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Tuesday, April 1, 2008

Killing two birds with one stone

It was the third time that the cock raised its irritating crow. A boy of about twelve stirred in his sleep and gave a wild yawn. He wanted to crawl out of his small wooden bed but his sleepy bones would not let him.

Outside, he heard soft raindrops smooching the rusty iron roof and was convinced the heavy downpour had calm down. He had crept into his bed late the previous night; wet, tired and cold after filling jerrycans of water with rain water. He had to do this every time it rained before Njima, his aunt knocked his head on the wall.

Sighing, he turned in his bed again and felt a sharp pain in his left rib. The mattress on his bed was nothing but an old mat and a worn-out woolen blanket. Such beddings could hardly give him the comfort he so longed for.

Tooto, for that was the boy's name, had been told that his mother lived in the big city. He longed for a little mother's love because Njima spent her evenings pinching his ears and pulling his hair.

"I'll kill you. I'll crush you to pulp. I'll kill you boy," she stuttered often when she returned home drunk and staggering. And poor Tooto, hungry oft, let tears down his eyes as he thought about all this.

"O cruel world, why dost thou treat me so," he cried and buried his head under the dirty old blanket.

He was dozing off again when the cock crowed more. He sat up on bed rubbing his eyes. Once dressed, he tiptoed to the front door, taking the caution not wake his aunt and the man she had returned with last night.

Outside, Tooto yawned again and stretched like a rabbit. It was till dark but he could see that Saturday morning was first breaking. It was dump and all was quiet now.

Looking at the sky, he spotted a lone shinning star swimming alongside the hazy moon: "Orion," he exclaimed in remembrance! That was the name of the lovely star! Teacher had said so. And Orion was his best friend. Indeed every time he looked up at the sky it winked at him. He winked back and felt happy. Somehow, this lone star reminded him of the mother he never had seen but a mother he would seek and find when time came.

Tooto thought of this as he got busy preparing to scoot down the little roaring river near his homestead for a fishing spree. The biting cold almost had him sneak back in his bed to sleep but he knew he was a big boy now.

Not only was mudfish so rich in proteins, but Tooto naturally liked fishing. That morning, he hoped to take his catch to the nearby market because he needed the money for that future mission of tracking down his mother. Several times he had dreamt that he was in the big city but somehow the dream always ended before he found his mother. But he had hope. What mattered now was to amass as much money as possible and read hard. Such was his masterplan.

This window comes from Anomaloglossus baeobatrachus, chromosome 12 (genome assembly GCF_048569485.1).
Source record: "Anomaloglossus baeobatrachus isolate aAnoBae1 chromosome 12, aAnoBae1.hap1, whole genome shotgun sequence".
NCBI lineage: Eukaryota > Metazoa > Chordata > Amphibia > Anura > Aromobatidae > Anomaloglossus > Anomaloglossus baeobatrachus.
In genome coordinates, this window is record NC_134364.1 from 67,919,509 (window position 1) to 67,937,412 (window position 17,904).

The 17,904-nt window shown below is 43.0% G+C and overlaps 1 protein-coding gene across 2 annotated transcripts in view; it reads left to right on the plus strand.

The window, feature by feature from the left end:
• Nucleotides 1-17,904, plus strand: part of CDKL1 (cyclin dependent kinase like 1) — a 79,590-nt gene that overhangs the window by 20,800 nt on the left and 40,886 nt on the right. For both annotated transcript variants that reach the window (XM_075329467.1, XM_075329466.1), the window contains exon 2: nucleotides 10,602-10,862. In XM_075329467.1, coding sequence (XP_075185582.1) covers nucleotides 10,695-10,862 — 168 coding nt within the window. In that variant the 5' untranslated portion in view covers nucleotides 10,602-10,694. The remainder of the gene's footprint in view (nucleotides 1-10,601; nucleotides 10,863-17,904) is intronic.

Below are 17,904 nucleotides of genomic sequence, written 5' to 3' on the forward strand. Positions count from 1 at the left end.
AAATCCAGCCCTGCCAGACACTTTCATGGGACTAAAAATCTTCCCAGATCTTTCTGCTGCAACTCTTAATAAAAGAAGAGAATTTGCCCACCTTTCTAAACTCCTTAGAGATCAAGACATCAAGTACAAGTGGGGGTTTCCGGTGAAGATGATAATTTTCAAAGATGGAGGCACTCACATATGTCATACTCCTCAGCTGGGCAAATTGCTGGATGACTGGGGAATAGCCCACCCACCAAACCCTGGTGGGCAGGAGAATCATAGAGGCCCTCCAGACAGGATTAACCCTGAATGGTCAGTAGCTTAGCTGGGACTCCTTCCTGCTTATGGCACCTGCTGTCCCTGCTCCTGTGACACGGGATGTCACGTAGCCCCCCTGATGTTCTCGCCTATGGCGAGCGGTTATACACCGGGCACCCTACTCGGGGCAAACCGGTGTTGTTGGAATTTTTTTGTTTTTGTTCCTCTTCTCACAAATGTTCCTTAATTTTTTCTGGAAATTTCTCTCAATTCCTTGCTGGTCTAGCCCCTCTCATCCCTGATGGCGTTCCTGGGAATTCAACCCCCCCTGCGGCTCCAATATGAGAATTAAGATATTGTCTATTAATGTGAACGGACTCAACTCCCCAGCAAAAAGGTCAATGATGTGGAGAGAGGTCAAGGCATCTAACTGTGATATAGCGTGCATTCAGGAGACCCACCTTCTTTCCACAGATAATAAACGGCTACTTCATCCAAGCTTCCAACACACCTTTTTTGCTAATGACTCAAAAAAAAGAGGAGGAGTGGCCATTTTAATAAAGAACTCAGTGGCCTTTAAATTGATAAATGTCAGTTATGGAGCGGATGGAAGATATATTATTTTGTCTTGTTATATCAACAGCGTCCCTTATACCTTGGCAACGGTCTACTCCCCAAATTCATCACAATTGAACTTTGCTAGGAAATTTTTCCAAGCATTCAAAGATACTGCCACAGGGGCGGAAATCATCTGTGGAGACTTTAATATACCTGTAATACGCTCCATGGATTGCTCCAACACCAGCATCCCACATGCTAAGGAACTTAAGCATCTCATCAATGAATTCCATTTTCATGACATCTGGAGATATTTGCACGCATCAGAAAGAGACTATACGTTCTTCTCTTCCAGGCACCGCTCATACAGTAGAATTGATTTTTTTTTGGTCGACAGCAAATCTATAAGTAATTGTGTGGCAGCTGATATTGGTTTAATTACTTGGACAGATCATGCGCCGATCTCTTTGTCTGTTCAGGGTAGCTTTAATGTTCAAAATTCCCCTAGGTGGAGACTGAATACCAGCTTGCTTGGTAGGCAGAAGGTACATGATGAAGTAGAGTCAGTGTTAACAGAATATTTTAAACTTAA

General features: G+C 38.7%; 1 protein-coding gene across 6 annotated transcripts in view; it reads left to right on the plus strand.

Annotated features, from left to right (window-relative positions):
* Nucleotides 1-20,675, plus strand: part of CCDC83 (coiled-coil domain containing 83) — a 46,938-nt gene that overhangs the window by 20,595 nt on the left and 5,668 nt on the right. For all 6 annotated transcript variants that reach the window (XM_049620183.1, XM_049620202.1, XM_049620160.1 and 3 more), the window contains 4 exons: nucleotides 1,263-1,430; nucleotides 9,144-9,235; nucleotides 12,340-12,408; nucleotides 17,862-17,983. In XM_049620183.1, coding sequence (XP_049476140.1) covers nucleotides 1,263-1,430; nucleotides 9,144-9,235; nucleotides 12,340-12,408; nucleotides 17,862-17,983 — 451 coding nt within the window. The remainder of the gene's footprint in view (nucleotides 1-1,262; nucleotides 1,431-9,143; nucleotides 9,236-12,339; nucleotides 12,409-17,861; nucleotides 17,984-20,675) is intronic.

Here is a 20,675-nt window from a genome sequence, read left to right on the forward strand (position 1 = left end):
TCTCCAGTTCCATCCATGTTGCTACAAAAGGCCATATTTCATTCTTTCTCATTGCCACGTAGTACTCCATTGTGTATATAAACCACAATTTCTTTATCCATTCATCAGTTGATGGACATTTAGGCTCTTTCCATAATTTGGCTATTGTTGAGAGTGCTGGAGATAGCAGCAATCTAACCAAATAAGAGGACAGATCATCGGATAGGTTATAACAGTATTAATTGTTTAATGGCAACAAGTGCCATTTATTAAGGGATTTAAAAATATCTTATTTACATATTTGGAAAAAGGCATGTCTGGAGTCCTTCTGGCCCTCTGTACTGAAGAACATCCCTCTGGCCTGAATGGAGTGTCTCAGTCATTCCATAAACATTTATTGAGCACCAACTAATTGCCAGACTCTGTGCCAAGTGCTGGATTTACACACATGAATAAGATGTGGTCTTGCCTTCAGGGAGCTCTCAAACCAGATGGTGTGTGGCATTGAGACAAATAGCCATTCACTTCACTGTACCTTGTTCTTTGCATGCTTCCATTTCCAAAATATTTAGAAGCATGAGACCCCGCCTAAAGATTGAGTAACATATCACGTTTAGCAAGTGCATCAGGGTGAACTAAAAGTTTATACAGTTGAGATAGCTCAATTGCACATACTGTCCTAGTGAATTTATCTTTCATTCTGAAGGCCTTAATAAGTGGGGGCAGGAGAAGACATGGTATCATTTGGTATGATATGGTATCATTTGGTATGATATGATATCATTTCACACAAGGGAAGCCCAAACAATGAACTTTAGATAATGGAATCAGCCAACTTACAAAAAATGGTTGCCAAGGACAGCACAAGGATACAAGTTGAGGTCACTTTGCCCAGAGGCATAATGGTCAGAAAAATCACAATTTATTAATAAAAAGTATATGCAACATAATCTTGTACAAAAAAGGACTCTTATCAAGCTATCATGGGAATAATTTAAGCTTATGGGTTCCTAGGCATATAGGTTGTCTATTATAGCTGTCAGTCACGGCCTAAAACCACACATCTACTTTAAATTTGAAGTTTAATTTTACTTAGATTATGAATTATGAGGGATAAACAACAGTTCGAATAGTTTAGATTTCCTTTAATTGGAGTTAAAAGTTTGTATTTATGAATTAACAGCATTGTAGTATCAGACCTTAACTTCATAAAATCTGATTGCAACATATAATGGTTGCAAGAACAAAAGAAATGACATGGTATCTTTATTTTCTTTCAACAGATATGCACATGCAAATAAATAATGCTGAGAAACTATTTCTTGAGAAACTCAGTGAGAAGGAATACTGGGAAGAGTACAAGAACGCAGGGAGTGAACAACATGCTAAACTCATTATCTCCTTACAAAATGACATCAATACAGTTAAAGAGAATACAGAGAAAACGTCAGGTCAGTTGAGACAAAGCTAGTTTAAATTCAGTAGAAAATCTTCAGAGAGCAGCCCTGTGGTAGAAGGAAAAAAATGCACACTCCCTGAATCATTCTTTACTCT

As he stood in the shallow part of the water whistling and baiting the mudfish to come catch the worm fixed on his hook, Tooto was already in a jolly mood. The other evening he had pushed his fishing basket in the deeper ends of the river and like Simon of the Bible, hoped that Jesus would have mercy and tell the mudfish to fill itup.

Indeed when it came for it after failing to get something on his hook, he bubbled with merry to find his basket heavy with the catch. Among the booty was the biggest, the longest mudfish he ever caught! It looked like a helpless little shark as it defiantly beat its tail on the edges of the fishing basket.

Quickly, Tooto fastened his catch on a long stick, for nothing excited him than the sight of the mudfish. He could swear he was the best fisher in the whole wide world. With a satisfied smile, he was soon on his way back home.

Avoiding the small path, he slowly hit the main road with the sole purpose of showing off his scoop. Not even his dirty, tattered shorts could coil him nor the fact that his buttocks hang in the open.

He was about to branch into the small path that led home whe he saw a magnificent lorry approaching. He paused a moment to see and read the words: 'Tourist Travels!'

"So this was it!" he said recalling how teacher had once told them about tourists who flocked to the Pearl of Africa to watch and bathe in the sunshine.

"Some of them have never seen sunshine," Mbuga had said. "They pay pots of dollars to come here just to enjoy the sunshine."

The boys had laughed. Remembering this, Tooto smiled as the lorry halted just in front of him. Two gentlemen and a little girl, almost the size, height and probably age of Tooto, jumped out. Smiling, the toothless of the two said, "Good morning?"

"I'm very fine, thank you sir," Tooto greeted back, as he had been taught at school.

The man on hearing a little 'bush boy' speak English looked impressed. He asked again: "What's your name?"


"Where did you catch that?" the little girl joined in eagerly pointing at Tooto's scoop.

"Kamabare river," Tooto said.

"I'm Ganesh," the man said. Then holding Tooto by the shoulders, the little girl took their picture. Then she gave the camera to the man [who probably was her father] and she too rested her hand on Tooto's shoulders as the flash went off.

Tooto was delighted. The bazungu who later said they were from Germany thanked him profusely and gave him a thick wad of money before moved on. The little girl waved and he waved back till the tourist lorry disappeared around the corner.

Tooto looked at the brand new notes in his hands and smiled. His dream to go to the city had been answered. Happily, he ran home!

--The Sunday Monitor, Sunday, October 15, 2006, page 23